(1) The energy radiated by an antenna forms an electromagnetic field having a definite
pattern, depending on the type of antenna used. This pattern is used to show both range and directional
characteristics of an antenna. A vertical antenna theoretically radiates energy equally in all directions.
In practice, however, the pattern is usually distorted by nearby obstructions or terrain features.
(2) The full radiation pattern is a three-dimensional field. It looks somewhat like a doughnut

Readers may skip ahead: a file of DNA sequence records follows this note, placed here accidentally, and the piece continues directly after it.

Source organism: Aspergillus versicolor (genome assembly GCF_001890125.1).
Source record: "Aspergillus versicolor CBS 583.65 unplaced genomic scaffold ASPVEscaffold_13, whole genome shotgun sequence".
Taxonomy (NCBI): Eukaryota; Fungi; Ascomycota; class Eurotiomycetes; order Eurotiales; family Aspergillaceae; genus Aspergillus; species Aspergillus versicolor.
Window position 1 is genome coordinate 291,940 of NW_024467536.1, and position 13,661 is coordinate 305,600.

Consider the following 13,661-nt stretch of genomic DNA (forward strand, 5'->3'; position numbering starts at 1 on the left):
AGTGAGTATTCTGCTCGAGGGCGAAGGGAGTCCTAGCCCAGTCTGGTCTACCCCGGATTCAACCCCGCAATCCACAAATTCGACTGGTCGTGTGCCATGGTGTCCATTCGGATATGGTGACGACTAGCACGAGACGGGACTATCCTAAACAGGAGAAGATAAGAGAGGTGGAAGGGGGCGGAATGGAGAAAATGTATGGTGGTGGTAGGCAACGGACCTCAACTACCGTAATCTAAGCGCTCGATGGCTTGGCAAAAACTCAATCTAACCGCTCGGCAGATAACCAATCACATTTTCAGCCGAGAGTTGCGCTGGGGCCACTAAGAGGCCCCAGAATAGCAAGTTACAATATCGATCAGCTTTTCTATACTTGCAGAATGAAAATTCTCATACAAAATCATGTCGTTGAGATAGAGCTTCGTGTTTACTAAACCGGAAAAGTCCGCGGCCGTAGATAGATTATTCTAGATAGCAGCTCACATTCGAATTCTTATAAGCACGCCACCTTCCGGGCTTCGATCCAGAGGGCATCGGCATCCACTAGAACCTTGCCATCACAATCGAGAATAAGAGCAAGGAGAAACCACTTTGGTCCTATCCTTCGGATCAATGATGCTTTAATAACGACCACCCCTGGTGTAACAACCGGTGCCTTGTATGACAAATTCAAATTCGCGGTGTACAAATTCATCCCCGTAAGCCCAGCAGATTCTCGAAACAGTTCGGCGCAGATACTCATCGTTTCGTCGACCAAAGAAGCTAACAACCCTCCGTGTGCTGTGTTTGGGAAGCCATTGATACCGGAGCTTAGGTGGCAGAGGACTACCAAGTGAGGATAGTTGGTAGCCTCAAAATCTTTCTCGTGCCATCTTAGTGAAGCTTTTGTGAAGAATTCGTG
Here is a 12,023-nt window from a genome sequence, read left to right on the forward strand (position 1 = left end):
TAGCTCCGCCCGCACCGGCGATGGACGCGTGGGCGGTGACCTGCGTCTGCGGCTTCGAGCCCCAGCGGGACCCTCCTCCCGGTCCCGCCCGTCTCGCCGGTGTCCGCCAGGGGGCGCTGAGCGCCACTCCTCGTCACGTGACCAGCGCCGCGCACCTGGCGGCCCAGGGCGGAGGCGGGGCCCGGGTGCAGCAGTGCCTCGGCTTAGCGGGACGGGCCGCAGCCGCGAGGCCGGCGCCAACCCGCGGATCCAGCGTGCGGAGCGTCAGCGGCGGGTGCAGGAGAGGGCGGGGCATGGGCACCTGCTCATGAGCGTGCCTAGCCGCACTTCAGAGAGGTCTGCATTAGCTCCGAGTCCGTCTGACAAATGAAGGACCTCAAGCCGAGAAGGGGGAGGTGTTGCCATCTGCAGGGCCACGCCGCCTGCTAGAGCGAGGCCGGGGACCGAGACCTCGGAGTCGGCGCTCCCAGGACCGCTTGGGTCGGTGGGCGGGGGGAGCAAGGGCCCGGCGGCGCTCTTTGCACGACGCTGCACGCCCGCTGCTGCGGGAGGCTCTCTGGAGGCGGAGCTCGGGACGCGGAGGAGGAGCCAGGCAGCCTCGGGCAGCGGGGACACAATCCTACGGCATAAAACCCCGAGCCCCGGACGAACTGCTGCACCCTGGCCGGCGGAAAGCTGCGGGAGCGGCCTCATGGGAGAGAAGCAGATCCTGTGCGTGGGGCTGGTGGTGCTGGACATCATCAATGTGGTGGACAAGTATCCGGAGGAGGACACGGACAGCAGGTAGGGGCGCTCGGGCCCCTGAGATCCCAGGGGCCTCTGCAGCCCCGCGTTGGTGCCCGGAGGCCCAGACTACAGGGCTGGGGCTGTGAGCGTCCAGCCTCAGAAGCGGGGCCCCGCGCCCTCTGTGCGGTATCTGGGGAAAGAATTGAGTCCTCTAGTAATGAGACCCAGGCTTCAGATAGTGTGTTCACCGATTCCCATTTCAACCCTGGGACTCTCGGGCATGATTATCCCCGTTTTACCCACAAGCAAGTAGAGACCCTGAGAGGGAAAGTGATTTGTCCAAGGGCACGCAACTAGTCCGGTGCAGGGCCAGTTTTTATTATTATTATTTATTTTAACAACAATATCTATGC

with the transmitting antenna in the center (figure 15). Radiation patterns will change with the design of
the antenna. The virtually round doughnut shape is radiated by omni-directional antennas. Elongated
ellipses are formed by the directional VHF and UHF antennas. Narrow, highly concentrated beams are
associated with microwave and tropospheric signals in the UHF and SHF range. The elliptical and
narrow beam patterns permit the major portion of the energy to be concentrated in the direction of
transmission. This directional pattern is known as the lobe (figure 16).